Posts Tagged ‘Luxor’

Review of ‘The Labyrinth of Osiris’ by Paul Sussman

August 8, 2018

The Labyrinth of Osiris by [Sussman, Paul]

This is a tremendous read. It is a whopping 744 pages long and after that there is a useful 20 page glossary. (Had I known it was there I might have referred to it during my reading of the book. It is not essential, but it is interesting.)

If you have an interest in Egyptology, and the modern Middle East (specifically Egypt and Israel) then this book was written for you. If you enjoy Dan Brown’s books but have no specific interest in the Middle East I believe you will still enjoy the ride.

Sussman’s grasp of the three Abrahamic religions in Jerusalem and Luxor, and elsewhere in Egypt and Israel, and their factions (Copts and Druze to name but two) is both wise and deep. Using that understanding, and his professional expertise in archaeology, he has woven this vast, labyrinthine book. His plotting is assured, his characters varied and complex. He leads the reader through his 744 pages without one ever losing one’s place in the scheme of things.

As the plot blossoms connections are made which span decades, then centuries. Eventually, what looked at first like a single murder in the Armenian Quarter of Jerusalem has grown to include a slew of bodies and an international conspiracy. The two main protagonists – Jewish policeman Alieh Ben-Roi and Egyptian policeman Yusuf Khalifa – have private lives filled with trouble. Indeed, trouble is everywhere: wells are poisoned, people get lost in life-threatening terrain. Politically, trouble is never far away either. Nevertheless, the Muslim and the Jew work well together, as they did in an earlier book by Sussman (which you don’t need to have read in order to enjoy this).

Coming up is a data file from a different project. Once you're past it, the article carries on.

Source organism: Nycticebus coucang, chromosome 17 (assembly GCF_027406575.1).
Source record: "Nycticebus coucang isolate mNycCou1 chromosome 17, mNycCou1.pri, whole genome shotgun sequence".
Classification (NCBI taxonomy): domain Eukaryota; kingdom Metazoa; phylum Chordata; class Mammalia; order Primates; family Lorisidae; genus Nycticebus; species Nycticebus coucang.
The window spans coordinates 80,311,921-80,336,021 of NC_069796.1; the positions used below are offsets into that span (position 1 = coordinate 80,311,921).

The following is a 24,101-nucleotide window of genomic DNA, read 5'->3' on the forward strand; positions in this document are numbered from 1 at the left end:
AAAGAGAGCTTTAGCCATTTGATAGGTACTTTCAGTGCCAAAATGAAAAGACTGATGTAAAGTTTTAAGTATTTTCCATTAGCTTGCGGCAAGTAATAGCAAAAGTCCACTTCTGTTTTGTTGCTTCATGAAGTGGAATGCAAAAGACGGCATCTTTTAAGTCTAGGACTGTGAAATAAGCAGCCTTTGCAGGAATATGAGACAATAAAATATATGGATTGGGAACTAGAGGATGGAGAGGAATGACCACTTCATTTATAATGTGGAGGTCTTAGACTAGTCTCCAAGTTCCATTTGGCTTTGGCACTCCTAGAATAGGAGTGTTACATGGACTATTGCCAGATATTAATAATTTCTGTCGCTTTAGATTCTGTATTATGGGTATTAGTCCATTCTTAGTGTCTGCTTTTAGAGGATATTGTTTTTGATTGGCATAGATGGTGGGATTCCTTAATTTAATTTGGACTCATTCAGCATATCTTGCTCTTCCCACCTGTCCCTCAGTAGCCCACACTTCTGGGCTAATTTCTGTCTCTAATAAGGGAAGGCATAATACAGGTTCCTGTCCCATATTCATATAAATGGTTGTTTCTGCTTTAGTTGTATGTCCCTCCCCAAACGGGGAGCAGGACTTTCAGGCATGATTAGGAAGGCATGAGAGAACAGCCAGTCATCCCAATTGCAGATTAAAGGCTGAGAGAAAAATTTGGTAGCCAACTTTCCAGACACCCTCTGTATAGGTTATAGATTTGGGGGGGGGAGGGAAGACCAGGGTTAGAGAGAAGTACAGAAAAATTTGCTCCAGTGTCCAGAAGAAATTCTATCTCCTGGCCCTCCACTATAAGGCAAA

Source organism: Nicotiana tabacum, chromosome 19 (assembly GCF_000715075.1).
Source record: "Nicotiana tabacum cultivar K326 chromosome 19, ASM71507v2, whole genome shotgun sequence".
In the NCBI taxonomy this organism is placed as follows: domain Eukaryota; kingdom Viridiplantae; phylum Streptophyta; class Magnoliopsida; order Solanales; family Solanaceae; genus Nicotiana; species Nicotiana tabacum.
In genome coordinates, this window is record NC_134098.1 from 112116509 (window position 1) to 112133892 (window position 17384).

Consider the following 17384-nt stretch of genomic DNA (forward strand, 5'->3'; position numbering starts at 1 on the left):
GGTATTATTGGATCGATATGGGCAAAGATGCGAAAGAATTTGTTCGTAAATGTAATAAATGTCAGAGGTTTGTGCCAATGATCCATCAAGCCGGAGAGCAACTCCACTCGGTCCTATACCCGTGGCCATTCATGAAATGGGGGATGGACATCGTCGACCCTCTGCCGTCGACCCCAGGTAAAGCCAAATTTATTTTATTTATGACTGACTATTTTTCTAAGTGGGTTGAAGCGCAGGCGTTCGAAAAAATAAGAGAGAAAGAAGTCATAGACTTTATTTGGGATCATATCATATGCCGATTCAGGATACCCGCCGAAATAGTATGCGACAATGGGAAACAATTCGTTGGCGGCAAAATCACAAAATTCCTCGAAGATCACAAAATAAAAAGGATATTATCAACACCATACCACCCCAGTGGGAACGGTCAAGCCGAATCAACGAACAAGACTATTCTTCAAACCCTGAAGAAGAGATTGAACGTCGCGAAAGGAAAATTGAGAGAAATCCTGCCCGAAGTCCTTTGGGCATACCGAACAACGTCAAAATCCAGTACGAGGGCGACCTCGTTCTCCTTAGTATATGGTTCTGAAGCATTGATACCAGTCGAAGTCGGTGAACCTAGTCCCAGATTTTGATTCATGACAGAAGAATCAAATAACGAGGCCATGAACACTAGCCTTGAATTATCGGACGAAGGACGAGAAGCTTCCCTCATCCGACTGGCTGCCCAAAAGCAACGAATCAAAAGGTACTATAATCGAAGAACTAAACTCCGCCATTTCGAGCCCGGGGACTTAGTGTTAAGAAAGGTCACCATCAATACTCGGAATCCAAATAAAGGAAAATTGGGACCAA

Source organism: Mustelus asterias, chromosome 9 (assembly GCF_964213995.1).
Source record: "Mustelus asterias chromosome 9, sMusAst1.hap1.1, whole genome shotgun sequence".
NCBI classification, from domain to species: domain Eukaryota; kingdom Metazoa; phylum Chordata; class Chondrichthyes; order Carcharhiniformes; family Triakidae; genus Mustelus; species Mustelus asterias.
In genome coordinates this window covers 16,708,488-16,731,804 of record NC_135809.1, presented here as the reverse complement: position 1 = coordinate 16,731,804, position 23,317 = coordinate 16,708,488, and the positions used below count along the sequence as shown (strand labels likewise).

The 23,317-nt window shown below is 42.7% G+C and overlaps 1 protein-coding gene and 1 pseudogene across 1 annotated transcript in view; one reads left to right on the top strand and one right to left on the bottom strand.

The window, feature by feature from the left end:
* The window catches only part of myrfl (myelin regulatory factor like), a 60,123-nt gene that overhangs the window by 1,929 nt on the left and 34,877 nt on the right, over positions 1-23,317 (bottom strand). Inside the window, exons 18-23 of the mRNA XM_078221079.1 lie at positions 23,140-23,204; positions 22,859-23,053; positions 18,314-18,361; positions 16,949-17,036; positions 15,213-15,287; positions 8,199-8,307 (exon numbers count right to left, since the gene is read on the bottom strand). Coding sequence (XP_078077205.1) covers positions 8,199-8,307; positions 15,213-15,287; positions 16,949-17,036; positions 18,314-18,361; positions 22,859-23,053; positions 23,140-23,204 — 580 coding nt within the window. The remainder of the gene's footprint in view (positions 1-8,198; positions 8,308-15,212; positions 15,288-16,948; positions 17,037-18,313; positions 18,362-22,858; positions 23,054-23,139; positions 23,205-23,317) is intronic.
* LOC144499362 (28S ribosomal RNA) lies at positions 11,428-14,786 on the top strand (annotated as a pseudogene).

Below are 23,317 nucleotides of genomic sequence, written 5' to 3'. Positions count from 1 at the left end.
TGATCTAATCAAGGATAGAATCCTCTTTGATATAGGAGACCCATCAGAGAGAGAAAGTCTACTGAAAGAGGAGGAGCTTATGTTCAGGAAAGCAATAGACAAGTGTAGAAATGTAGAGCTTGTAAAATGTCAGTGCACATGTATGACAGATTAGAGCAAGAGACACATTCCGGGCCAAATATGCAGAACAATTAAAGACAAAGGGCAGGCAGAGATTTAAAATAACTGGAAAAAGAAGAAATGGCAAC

Sussman sets the book in 2012, the year he sadly died. Although 2012 is now six years in the past, and Middle Eastern politics are as fluid as water, many of the antagonisms in the region are as old as Abraham. I felt I had learned something about the ways of the Middle East from the reading of this book. I also learned plenty about Ancient Egypt (long an interest of mine). But the main grist of the book is a fascinating thriller.

Sussman only wrote four novels (plus one finished by other hands and published posthumously). His death (of an aneurysm at the age of 45) is a loss to the ‘history and mystery’ genre. This is work of superior quality. I read a lot in the genre and I have not come across a book as well written or plotted as this before.

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